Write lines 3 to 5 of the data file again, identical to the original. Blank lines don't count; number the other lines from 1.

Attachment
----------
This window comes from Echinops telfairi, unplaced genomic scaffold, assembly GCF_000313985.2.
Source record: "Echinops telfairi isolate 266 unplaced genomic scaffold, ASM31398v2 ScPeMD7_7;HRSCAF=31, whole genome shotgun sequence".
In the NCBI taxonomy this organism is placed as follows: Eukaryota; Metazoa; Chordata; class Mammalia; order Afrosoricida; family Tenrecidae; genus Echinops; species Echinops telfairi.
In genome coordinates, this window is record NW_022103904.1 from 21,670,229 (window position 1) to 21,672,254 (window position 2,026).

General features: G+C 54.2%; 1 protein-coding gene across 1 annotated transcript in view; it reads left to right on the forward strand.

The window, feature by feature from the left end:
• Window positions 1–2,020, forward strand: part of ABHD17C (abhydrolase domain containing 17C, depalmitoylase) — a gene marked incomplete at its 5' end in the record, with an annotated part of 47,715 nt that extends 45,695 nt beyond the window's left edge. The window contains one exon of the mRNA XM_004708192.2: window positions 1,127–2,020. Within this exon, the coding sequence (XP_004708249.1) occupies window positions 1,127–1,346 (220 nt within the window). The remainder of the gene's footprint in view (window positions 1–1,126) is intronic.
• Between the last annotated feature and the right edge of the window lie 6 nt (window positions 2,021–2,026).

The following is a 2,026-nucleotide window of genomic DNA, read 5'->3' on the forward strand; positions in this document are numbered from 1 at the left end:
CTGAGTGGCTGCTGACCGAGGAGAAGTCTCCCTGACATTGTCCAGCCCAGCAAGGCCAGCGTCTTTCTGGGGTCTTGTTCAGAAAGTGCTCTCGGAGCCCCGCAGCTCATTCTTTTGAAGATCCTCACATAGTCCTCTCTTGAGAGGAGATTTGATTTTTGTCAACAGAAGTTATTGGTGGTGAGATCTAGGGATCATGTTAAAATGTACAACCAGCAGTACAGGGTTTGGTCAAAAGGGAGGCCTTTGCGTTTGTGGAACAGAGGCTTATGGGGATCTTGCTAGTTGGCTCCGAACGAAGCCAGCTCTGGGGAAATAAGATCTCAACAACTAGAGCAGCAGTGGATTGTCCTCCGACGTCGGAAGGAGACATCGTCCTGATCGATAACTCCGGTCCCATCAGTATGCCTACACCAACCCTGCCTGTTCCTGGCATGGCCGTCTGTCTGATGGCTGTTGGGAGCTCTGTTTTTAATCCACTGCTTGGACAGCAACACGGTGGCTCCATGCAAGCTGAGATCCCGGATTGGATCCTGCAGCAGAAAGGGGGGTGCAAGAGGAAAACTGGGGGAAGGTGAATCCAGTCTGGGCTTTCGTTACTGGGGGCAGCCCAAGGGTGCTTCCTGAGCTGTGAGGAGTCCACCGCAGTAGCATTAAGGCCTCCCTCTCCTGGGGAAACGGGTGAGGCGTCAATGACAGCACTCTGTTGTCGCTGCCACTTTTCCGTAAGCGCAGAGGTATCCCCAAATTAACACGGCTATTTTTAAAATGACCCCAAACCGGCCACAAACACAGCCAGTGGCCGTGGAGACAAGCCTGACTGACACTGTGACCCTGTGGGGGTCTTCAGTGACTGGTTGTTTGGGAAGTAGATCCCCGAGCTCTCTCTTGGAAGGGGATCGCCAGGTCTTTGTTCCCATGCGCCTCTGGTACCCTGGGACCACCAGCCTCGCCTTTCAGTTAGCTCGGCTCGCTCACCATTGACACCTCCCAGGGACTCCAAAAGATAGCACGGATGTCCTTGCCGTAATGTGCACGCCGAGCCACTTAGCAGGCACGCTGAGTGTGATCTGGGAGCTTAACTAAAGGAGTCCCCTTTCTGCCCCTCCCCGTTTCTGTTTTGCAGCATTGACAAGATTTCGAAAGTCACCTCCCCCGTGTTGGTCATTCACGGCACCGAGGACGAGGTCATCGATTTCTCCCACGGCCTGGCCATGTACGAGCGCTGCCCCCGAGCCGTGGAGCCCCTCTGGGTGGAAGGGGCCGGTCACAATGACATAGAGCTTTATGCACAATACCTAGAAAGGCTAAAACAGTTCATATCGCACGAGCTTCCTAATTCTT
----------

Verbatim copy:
In the NCBI taxonomy this organism is placed as follows: Eukaryota; Metazoa; Chordata; class Mammalia; order Afrosoricida; family Tenrecidae; genus Echinops; species Echinops telfairi.
In genome coordinates, this window is record NW_022103904.1 from 21,670,229 (window position 1) to 21,672,254 (window position 2,026).

General features: G+C 54.2%; 1 protein-coding gene across 1 annotated transcript in view; it reads left to right on the forward strand.